Ancient rock structures found below Antarctica. And it’s brass with ice.


The old rocky structure at the heart of the Ice Shelf Ross helps determine where Antarctic ice is melting and where the ice remains solid and frozen.

This structure is an ancient tectonic boundary that may have formed during or immediately after the birth of the Antarctic continent. According to a new study published on May 27 in the journal Nature Geoscience, this barrier protects the tip of the earth from chunks of ice, the point where it is thick enough to extend the seabed. The geology created by the border keeps warm and melting sea water from this part of the shelf. However, the ocean circulation, led by the same geology, caused summer destruction on the eastern edge of the shelf.

“We can see that the geological boundaries make the East Antarctic hand seafloor much deeper than the West, and this affects the way seawater circulates among ice masses,” said study leader Kirsty Tinto, a researcher at Lamont-Doherty Earth at Columbia University observatory , he said in a statement.

Ross Ice Shelf
Ross Ice Shelf is an ice surface covering 185,000 square miles (480,000 square kilometers) and hundreds of feet thick. Ice flows from the Eastern and Antarctic terrestrial ice shields to the shelves. Today, ice cages, Tinto and his colleagues write in Nature Geoscience, but geological and marine records show that they collapsed in the past.

To understand the dynamics of ice sheet, Tinto and his colleagues used data from an aviation instrument called IcePod, which contains tools that collect information about the thickness and structure of ice sheets, as well as devices that detect under magnetic ice sheets and rock anomalies. Magnetic minerals such as those found in magma and other aggregates in Antarctica can alter magnetic field readings in locations such as underwater topography that can affect gravity measurements. Using this data, the researchers reconstructed a map of ice and rock shelves underneath.

They found that the transition zone was divided into layers of ice. If Antarctica is a wheel, the border will look like talking from a point outside the center. This transitional area is actually the border between West Antarctic and East Antarctic geology. Western rock is a sedimentation and magmatic combination formed by tectonic interactions in the mouth of the ocean and tectonic plates. East Antarctica is an ancient continental material known as Canton.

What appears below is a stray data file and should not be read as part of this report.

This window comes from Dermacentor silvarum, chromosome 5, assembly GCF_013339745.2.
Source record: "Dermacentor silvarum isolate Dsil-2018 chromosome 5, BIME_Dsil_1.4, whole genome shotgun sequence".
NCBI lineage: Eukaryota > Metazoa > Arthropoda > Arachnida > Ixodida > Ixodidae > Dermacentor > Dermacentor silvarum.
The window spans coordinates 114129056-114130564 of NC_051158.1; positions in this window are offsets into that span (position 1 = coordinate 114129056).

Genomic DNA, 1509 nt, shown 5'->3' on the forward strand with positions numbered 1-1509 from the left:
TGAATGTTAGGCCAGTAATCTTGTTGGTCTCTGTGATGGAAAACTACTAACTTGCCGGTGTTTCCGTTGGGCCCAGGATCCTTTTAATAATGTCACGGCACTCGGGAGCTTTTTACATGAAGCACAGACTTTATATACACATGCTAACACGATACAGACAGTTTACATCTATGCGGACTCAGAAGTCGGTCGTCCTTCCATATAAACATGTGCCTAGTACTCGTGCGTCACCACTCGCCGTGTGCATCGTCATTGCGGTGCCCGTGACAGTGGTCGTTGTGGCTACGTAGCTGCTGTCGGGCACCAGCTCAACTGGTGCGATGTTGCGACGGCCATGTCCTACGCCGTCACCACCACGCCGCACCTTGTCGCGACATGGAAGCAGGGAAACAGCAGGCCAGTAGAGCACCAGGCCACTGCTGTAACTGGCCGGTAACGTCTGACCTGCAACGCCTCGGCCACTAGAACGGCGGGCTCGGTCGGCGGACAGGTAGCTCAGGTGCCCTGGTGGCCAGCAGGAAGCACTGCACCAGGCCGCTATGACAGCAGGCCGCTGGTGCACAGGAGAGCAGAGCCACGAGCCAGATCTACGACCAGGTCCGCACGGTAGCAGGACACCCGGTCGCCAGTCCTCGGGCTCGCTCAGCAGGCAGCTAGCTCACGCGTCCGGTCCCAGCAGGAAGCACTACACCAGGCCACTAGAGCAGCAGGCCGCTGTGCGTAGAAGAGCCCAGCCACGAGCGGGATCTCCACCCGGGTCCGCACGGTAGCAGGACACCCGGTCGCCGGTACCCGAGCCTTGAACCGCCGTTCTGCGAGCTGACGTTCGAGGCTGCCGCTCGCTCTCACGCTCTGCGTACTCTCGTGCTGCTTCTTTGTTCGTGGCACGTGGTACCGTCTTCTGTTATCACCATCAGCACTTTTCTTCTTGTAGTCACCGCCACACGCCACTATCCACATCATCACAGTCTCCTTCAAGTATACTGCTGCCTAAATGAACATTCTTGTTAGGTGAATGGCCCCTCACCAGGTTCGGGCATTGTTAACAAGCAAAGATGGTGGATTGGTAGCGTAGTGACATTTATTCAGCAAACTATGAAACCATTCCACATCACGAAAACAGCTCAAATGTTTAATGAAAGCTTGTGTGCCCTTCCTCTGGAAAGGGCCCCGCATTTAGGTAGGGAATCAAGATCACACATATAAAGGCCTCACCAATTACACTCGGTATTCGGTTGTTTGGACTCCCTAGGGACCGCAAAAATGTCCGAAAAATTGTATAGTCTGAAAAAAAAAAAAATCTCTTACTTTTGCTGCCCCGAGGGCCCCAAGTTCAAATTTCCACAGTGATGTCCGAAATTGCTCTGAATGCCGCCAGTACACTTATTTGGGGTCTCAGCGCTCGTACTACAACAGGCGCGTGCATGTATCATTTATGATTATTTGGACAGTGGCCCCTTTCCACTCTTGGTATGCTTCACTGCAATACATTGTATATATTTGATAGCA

Geological influence
The newly discovered tectonic boundary that divides the Ross shelf is important because it helps form the seafloor under the ice. In the east, the sea floor is deeper with an average of 690 meters. In the west, the average depth is 560 meters.

The researchers used computer models to show how seawater circulated because of these new geological findings. The good news is that the geometry of the seafloor saves the warmest sea water on Ross Ice Shelf. Instead, the coastal area called the Pollina Shelf Ross absorbs heat, deep sea water, cools it before it can flow under the ice shelf. But on the front edge of the ice shelf (where the sea meets), a lot of ice melts especially in summer. The highest summer melting is near Ross island on the East Antarctic side.

What does all this mean to warm Antarctica? In the near future, the earth’s line of ice (the point where it is connected to the ocean floor) must remain stable, at least in the face of moderate climate change, the researchers wrote. However, local climate change has a major influence on the melting rate of the leading edge of the chunks of ice. These variations might include reducing the decline in sea ice or reducing cloud cover, said Lori Padma, senior Earth scientist and Oregon Space Researcher and co-author of the study.

“We have found that we need to understand this local process to make reliable predictions,” Tinto said.

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